The Senate approved 63 to 30 yesterday a major overhaul of the nation's high-level nuclear waste program, virtually choosing Nevada as the likely site for a permanent repository while scuttling plans to build an identical facility in the upper Midwest or the East.
The new plan, drafted by Sens. J. Bennett Johnston (D-La.) and James A. McClure (R-Idaho), includes a $100 million annual federal payment to the repository state and $50 million per year to the state in which an interim cooling and packaging facility is built.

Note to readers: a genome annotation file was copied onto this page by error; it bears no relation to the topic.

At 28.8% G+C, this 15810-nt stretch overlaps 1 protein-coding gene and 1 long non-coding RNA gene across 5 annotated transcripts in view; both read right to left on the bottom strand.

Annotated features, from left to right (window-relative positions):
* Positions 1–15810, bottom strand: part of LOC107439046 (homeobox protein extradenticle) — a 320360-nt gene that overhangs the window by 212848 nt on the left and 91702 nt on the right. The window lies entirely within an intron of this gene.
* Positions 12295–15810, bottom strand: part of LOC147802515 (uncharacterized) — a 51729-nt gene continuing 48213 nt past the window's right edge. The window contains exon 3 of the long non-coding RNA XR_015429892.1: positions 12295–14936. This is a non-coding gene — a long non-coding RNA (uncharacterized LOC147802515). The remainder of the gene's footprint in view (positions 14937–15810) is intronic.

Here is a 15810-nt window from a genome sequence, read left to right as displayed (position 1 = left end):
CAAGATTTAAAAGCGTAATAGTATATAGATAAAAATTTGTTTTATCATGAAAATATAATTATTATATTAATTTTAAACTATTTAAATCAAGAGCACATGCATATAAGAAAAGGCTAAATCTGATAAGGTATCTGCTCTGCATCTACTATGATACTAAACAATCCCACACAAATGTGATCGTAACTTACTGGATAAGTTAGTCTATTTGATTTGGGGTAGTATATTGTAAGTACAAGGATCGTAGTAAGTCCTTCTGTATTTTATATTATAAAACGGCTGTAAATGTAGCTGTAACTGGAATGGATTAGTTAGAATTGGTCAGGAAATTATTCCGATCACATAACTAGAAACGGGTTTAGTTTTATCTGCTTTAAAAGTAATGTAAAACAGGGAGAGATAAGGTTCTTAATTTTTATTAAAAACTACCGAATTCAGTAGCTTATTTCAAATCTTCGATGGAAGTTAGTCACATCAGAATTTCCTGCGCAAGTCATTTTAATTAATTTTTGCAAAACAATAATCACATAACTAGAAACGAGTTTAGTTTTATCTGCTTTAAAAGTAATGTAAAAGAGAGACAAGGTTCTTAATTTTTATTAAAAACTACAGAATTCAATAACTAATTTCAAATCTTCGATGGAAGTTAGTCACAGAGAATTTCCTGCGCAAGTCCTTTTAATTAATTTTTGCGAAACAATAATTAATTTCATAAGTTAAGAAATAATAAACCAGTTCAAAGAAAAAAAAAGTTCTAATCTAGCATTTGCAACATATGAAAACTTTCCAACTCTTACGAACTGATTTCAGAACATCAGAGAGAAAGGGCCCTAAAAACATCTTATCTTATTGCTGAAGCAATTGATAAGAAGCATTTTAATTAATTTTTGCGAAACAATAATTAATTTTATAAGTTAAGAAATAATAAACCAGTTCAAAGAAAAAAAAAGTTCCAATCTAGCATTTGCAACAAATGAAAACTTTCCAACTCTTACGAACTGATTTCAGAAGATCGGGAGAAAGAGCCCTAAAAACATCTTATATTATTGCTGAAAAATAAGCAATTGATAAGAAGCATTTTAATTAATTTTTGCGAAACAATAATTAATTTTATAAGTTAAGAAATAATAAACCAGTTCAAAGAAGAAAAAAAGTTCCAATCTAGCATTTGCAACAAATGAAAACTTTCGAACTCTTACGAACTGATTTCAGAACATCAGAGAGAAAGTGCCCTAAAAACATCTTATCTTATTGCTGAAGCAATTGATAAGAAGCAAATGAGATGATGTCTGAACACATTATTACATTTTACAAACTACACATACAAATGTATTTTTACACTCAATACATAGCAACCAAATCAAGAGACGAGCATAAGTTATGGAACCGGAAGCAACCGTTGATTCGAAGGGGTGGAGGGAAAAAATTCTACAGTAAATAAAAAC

Though the legislation, an amendment to a $16 billion energy and water development bill, does not specify Nevada's Yucca Mountain as the first choice for a permanent burial site for spent nuclear fuels and other high-level wastes, it clearly points in that direction.
Johnston's measure calls for exploration to be done in sequential, rather than simultaneous, order, in hopes that the first site to undergo major testing will prove suitable for the repository -- and that work at the other two sites can be canceled at a savings of $3.9 billion.
Technically, it would be left to the Energy Department to decide by Jan. 1, 1989, which site should be explored first. Under current law, Yucca Mountain, as well as sites at the Hanford nuclear reservation in Washington state and Deaf Smith County, Tex., are candidates for exploratory work -- including the drilling of deep shafts -- costing nearly $6 billion.